There will be no attempt to revive drilling in an Alaska wildlife refuge as part of a Senate energy bill, says the Republican senator who will guide the legislation.
Sen. Pete Domenici (R-N.M.) said the Senate's recent rejection of a proposal to develop oil in the refuge has made it clear that another such confrontation will only fail and, perhaps, jeopardize broader energy legislation.
"There's nothing mysterious about it. We'll lose. We'll bring it up, debate it for an hour or two. We'll vote [and] lose," said Domenici in an interview. Domenici believes the refuge's oil should be developed.
This week, the House signaled that it again will call for opening the Arctic National Wildlife Refuge in Alaska to oil companies. The provision cleared the House Resources Committee as part of a House energy package, and Democrats are not believed to have enough votes to block it when it comes up for a floor vote.
In the Senate, it's another story.
When the Senate rejected a drilling proposal by a 52-to-48 vote two weeks ago, it "worked its will," Domenici said.
He said he would not put the ANWR drilling measure into the broad energy bill his Energy and Natural Resources Committee will begin forming next week, nor does he expect any other senator -- even Sen. Ted Stevens (R-Alaska) -- to press for an amendment on the Senate floor.
To do so, Domenici said, would only prompt a filibuster by ANWR drilling opponents, led by Democrats he referred to as "the presidential people" -- those seeking to challenge President Bush, who has repeatedly called for developing the refuge's oil.
Democratic Sens. Joseph I. Lieberman of Connecticut, John F. Kerry of Massachusetts and John Edwards of North Carolina are all strongly opposed to drilling in the refuge and are all running for president in 2004.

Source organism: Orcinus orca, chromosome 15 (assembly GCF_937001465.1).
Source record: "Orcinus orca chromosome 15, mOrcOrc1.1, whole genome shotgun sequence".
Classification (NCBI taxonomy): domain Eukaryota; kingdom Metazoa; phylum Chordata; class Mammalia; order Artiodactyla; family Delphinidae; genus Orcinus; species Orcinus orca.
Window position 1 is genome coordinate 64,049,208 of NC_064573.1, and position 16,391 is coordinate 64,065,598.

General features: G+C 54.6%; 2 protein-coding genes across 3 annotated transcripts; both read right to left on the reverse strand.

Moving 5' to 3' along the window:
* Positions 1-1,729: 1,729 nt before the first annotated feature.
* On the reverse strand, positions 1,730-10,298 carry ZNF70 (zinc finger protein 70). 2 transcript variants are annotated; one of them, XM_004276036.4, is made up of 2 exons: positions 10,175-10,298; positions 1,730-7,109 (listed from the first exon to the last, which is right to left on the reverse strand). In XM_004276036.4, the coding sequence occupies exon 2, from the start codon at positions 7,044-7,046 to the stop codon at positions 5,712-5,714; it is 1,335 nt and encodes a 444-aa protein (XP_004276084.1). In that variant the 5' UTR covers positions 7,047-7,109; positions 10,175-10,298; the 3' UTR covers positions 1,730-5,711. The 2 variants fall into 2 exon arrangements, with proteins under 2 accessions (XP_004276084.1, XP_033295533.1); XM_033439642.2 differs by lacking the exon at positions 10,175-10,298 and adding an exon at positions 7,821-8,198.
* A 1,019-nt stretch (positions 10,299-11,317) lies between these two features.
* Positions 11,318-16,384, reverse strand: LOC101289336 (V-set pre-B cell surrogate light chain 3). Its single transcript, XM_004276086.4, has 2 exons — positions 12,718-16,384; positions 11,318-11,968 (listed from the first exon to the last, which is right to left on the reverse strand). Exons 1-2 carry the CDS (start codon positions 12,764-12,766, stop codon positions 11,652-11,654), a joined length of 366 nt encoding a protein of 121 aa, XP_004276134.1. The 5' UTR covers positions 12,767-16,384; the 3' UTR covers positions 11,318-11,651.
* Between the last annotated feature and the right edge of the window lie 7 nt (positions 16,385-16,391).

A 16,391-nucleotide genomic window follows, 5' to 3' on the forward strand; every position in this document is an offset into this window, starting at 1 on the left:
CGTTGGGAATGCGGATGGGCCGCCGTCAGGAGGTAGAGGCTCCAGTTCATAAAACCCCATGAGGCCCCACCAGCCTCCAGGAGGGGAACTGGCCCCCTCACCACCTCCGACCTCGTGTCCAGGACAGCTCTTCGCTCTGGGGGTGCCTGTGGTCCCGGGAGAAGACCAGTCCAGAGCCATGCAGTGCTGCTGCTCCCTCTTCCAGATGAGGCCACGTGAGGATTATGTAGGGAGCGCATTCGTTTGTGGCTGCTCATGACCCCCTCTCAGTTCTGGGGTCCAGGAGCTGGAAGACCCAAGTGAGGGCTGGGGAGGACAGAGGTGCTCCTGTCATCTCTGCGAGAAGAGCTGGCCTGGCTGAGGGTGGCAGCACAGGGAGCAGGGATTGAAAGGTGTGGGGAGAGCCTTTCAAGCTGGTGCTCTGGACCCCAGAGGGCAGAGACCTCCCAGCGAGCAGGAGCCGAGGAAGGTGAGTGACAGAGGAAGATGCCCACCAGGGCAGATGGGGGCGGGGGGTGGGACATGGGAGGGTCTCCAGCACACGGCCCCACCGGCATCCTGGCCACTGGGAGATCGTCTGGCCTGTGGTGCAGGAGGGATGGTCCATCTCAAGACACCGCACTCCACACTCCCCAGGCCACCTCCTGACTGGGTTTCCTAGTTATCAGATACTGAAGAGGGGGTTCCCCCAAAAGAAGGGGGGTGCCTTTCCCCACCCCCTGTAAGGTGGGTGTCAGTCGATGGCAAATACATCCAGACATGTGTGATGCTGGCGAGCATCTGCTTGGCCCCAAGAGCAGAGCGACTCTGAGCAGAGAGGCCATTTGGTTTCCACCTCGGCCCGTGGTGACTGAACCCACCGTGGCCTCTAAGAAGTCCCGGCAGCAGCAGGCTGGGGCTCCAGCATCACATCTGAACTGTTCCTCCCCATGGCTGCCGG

"Our bill would be dead because they would be delighted to kill the bill -- any of the presidential people would take it on," said Domenici, during an interview in his Senate office.
He emphasized that he has long believed in developing ANWR's oil and expressed amazement at the "political muscle" of drilling opponents.
"The more I review ANWR, the more difficult it is for me to understand how it could have become such a big environmental issue -- but it has," Domenici said.
Still, he said he is confident one day Congress will lift the ban on developing the millions of barrels of oil beneath the refuge's 1.5 million-acre coastal plain.
"But that's for another day," he said. "It will happen. I'll still be a senator when it happens, but it won't happen right now."
Lieberman said in a statement: "I hope this means we can move past the false promise of Arctic drilling and move towards a real plan for energy independence."
Even without the contentious Arctic refuge issue to contend with, Domenici expects some fireworks when the energy bill gets to the Senate floor shortly after Memorial Day.
There will be a debate about automobile fuel economy, he predicted, adding that Democrats aspiring to be president will "stumble over each other trying to get" more stringent automobile fuel economic requirements into the bill. Kerry and Lieberman led that charge last year, but failed.
He expects some uproar over how much of a role federal regulators should have in electricity markets and management of power transmission systems. The draft Senate bill would give federal regulators additional clout in locating power lines.